Indians go to the polls this week in state elections being held in four of India's 28 states. Most attention is focused on India's most populous state, Uttar Pradesh, where 98 million eligible voters could cast ballots. Voter dissatisfaction in Uttar Pradesh is high this year, and that is benefiting a traditional group of social outcasts in India - eunuchs.
Politics is entertainment in Kanpur a gritty industrial city about 400 kilometers east of New Delhi. Those demonstrators are calling out "long live Pawa the eunuch." As they pass through Kanpur's narrow dirty streets many residents wave back, signaling their support.
Pawa the eunuch is a 54-year-old leader, or "guru" as she prefers to call herself, of Kanpur's small eunuch community.
Eunuchs are men who are either born without developed sexual organs or who choose to dress and live as woman. Hundreds of years ago eunuchs ran the courts of the Mogul emperors, but today they are social outcasts.
This year Pawa is running for a seat in the Uttar Pradesh state assembly, one of about a dozen eunuchs running for office in the state.
Pawa says like many other voters she is disgusted with what she calls rampant corruption in the state. Pawa says she is also fulfilling an age-old prophecy of the Hindu lord Ram, who once said that eunuchs would rule in India.
Pawa says from the minute she decided to run for a seat as an independent candidate for the Uttar Pradesh State assembly she has received overwhelming support.
Pawa says her neighbors and supporters virtually forced her to run for office, which may show that attitudes towards eunuchs are changing in India. This year there are more eunuchs running for state assembly seats than ever before. Eunuchs rarely get involved in politics in India, although several have run for local office in recent years.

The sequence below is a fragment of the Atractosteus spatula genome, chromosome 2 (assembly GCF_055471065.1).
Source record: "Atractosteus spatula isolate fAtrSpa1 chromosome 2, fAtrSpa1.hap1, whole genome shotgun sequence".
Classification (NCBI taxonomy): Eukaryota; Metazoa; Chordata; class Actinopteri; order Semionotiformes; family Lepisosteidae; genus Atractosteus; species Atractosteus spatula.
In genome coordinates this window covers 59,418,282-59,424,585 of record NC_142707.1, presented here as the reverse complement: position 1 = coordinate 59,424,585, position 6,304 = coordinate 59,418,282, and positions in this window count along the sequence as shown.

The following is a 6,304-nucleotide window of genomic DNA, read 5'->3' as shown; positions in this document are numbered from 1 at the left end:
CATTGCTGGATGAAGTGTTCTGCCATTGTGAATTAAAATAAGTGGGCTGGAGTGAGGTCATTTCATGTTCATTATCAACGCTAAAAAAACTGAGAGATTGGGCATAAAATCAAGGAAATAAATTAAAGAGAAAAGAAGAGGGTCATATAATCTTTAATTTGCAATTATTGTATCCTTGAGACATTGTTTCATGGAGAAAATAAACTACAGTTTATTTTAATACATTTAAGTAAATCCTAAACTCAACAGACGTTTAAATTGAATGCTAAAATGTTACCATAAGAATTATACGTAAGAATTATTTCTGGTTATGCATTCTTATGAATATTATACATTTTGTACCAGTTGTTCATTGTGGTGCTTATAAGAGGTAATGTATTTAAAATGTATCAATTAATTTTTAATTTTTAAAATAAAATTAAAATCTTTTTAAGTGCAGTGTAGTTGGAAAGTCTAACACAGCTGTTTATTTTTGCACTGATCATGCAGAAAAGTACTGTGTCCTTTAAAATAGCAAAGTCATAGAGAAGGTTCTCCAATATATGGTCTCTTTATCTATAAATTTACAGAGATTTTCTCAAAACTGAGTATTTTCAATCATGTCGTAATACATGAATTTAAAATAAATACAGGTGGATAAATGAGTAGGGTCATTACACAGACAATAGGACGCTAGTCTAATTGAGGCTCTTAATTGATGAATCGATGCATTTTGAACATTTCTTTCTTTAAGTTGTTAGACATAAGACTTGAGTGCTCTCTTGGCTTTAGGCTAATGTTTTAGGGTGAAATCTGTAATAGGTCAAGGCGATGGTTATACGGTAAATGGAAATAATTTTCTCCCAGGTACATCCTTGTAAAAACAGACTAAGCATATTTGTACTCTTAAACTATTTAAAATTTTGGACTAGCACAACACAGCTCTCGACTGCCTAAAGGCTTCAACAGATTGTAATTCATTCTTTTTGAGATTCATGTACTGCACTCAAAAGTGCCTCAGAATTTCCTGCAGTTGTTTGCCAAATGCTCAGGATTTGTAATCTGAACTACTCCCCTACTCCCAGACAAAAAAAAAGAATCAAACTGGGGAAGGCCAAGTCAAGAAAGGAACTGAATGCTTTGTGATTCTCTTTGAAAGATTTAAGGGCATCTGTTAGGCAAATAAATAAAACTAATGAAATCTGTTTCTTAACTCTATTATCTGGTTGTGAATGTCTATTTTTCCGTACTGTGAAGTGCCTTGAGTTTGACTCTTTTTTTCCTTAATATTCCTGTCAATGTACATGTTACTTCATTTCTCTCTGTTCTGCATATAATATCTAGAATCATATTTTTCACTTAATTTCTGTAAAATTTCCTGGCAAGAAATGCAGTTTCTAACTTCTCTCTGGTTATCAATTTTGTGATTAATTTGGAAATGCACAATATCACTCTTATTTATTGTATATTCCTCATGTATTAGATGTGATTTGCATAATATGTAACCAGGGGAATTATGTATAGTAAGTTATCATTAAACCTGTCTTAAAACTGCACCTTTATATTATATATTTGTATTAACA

Known as Hijras, or Kinnars, they are often called "the Devil's children." Many make their living by showing up at households where a baby has been born, or at weddings, threatening to disrobe and publicly display their deformities unless they are paid a substantial amount of money. Terrified of the wailing and profane antics of the eunuchs, most Indian families pay up.
But Pawa says many of her neighbors tell her they believe eunuchs are more honest than their politicians. She says most politicians only care about getting jobs for their families, which is not a problem for eunuchs.
Pawa's supporters like Saroj Shrivastava a 26-year-old housewife says the eunuch deserves a chance.
It does not matter to me what she is. What matters to me is that she serves the people and delivers what she says she would.
Other Kanpur residents are more skeptical of Pawa's candidacy. Azad Mishra a 60-year-old transport executive says Pawa and the six other eunuchs running for state assembly seats in Kanpur have no business being in politics. "They are totally illiterate," he said. "They have no knowledge of politics or how to run a government, how to do things for the people. They simply know one thing; to make noise and to clap; that is all."
Pawa's opponent is Haji Mushtaq Solanki, the sitting member of the legislative assembly from Kanpur's Aryanagar district home to 200,000 people. Mr. Solanki who is running on the Samajwadi Party ticket says he is running against 10 candidates, but he is not worried about Pawa winning. "This is a laughing matter," he said. "We cannot think of a eunuch candidate winning elections in the country. If this happens India will go backward."
Haji Mushtaq Solanki says Pawa the eunuch is a freak and has no business being in politics. He says he wants to concentrate on serious opponents like the man running on the ticket of the ruling Bharatiya Janata Party.
But Haji Mushtaq Solanki's boss says he is not dismissing the eunuchs completely. Amar Singh is the general secretary of the Samajwadi Party and one of India's most influential politicians. He says voters this year are in an angry mood. "Conventional politicians - they are being seen with a lot of contempt and hatred," he said. "So the voters are so angry and upset with them they say vote for anyone, including this eunuch."
Amar Singh says Indians are more fed up than ever with political corruption. That issue he says will dominate the voting in Uttar Pradesh and the eunuch candidates and those who back them are taking advantage of the situation.
Indian voters he says are so dispirited they are turning to the country's traditional outcasts for answers and politicians should be worried.